Back to CNC Basics – The Automation The basic hardware for CNC machines is almost identical to manual machines. The physical process involves any number of cutting tools, clamps, and axes to remove material from a raw part to create a new shape. The physical aspects of the machine were covered in our last blog, The Hardware, and we now have a look back to CNC basics of automation. Understanding how machines communicate is just as important in the client education process to ensure manufacturer and client communicate just as well. CNC stands for Computer Numerical Control. This means the movements of the machine respond to coded language. Here’s a look at how that works from start to finish in CNC machining.
CAD – Computer Aided Drafting established its roots in the 1960s to use vectors and graphics to visualize a design concept in 2D or 3D on a computer screen. In the machining world, this meant the trial-and-error method of establishing the best angles for cutting and material holding could be visualized to translate more effectively on the shop floor. The next step for machining was adding the CAM operating system.
CAM – Computer-Aided Manufacturing measures points and angles on those three-dimensional drawings produced on the CAD system to determine the cutting path of the CNC machine. It converts distance, angles, and speed into coding language to be received by the machine. This information used to be manually entered into the CNC machine (and still can be). Both G Codes and M Codes provide the general machine instructions and specific tool operations to guide the machining process. This single step changed the accuracy and consistency of machine shop manufacturing creating repetitive patterns that operate without much human interaction.
Post Processor – This final step is required to ensure the computer language, or code, of the CAM system, speaks to your CNC machine. Each manufacturer uses different codes, so conversion is a necessary final step. Have a deeper look at this external communication in a previous blog.
MCU – The Machine Control Unit is the brain of the CNC machine that translates code into the movement of the cutting tools and their supporting arms. It has a CPU processor, like a computer, to run all aspects of the machine. The CAD/CAM system provides the preliminary templates, but it is the MCU that puts it into action.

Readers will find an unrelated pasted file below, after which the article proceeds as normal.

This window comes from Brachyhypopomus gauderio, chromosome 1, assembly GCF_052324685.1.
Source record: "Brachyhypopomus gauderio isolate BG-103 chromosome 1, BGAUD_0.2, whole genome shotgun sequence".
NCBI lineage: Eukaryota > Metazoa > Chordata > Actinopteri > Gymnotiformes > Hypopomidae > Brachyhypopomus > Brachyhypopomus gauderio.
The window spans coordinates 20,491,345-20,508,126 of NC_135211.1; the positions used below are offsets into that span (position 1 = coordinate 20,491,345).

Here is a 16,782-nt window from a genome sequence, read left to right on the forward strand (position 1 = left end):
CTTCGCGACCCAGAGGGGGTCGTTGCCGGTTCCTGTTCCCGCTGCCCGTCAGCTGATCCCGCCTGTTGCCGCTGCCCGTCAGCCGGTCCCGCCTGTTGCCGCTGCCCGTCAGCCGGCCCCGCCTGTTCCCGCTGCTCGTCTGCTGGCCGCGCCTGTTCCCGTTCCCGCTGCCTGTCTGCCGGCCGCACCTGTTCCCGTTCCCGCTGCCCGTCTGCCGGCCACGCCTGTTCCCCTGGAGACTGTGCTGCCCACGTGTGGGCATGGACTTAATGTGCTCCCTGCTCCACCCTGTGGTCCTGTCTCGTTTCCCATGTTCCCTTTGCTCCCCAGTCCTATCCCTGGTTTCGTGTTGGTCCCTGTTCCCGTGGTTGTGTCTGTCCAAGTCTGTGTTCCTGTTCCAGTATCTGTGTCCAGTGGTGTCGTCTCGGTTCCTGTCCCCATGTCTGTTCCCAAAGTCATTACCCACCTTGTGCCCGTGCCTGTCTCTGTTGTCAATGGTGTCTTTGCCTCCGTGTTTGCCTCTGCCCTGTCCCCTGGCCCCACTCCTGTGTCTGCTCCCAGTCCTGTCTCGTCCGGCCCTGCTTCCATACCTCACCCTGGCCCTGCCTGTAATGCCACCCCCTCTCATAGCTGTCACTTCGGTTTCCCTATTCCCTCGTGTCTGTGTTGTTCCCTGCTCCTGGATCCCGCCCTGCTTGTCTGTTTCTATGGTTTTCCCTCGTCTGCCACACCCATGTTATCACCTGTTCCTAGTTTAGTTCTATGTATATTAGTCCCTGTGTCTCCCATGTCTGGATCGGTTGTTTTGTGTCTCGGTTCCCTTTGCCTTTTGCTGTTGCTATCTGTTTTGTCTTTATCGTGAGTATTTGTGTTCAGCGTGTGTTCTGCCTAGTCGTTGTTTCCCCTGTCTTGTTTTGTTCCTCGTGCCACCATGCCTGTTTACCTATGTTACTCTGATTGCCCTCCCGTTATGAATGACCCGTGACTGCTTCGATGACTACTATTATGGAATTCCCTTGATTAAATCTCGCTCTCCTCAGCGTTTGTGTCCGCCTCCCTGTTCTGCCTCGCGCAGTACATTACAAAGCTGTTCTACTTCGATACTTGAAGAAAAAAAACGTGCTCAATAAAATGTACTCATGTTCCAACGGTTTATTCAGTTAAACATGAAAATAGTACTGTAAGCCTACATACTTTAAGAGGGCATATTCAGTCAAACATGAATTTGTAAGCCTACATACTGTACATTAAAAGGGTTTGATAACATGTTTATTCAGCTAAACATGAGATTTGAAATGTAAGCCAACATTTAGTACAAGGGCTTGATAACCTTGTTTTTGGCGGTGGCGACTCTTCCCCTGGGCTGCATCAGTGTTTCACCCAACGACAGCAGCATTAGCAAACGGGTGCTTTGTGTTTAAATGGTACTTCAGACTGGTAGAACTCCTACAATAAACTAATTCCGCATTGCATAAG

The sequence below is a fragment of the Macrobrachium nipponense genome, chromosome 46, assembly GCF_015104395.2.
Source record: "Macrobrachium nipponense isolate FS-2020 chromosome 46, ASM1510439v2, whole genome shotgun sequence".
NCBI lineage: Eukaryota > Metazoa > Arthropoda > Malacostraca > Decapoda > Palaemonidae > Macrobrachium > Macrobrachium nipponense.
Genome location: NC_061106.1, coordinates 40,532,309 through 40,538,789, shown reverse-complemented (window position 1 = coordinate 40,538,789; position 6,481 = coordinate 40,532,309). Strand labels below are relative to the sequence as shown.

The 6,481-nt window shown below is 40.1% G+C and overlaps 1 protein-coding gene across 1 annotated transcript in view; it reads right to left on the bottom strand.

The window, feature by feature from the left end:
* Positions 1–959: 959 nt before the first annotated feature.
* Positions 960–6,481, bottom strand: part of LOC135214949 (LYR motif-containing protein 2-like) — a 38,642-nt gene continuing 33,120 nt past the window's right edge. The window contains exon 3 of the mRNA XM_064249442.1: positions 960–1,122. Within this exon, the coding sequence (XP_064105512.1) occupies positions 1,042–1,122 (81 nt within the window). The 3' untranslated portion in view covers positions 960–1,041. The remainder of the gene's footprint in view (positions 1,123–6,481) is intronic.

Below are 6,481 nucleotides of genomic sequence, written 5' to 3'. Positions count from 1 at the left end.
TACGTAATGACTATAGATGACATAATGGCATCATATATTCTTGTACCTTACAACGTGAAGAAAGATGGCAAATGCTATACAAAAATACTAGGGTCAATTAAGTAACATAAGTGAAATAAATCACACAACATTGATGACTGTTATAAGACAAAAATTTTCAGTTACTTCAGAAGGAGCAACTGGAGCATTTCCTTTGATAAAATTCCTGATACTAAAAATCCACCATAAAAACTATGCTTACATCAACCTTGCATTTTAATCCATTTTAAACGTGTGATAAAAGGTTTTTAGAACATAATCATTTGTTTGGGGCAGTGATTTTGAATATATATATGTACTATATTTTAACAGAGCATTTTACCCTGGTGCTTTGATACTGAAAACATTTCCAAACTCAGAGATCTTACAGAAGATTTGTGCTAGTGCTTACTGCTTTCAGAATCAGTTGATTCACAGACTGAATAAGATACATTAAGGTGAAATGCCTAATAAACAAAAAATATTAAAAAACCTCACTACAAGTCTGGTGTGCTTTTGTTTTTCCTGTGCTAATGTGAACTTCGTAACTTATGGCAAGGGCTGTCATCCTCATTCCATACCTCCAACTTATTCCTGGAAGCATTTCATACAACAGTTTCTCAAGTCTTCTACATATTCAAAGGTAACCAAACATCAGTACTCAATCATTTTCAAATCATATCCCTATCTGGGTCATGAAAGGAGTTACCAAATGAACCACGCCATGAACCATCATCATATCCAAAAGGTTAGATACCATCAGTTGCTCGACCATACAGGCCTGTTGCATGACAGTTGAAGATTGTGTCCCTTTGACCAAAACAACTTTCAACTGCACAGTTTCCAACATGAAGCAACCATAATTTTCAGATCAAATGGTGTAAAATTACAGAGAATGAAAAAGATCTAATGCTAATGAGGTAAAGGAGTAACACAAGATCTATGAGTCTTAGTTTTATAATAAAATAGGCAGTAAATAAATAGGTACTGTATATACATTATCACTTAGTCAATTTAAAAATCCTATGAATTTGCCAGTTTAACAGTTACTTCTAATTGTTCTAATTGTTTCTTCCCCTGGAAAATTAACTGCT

Driving System – Powerful motors are required to run CNC machines. These mechanical motors provide the automated movement of the various working parts to complete the coded instructions for an operation. They dictate the speed and direction in a precise fashion to provide quality cuts with reduced operation time.
Feedback System – The feedback system will provide immediate information back to the MCU during the production process of important data like speed and position. A display panel on the CNC machine will provide all the input and feedback information to the operator. In more machine shops now, you will find even more data recorded during manufacturing, such as tolerances, to improve quality in the manufacturing process through the Industrial Internet of Things (IIoT).
It is important to identify both the hardware and the software that enable CNC machines to produce finished parts so that client communication is clear. An approach to design needs to consider the capability of the machine in time, accuracy, and material choice. Taking a look back to CNC basics is important to be able to explain processes to clients in simple terms they can understand for the best outcomes. Design is only the beginning of the process when using CAD/CAM systems in CNC machining.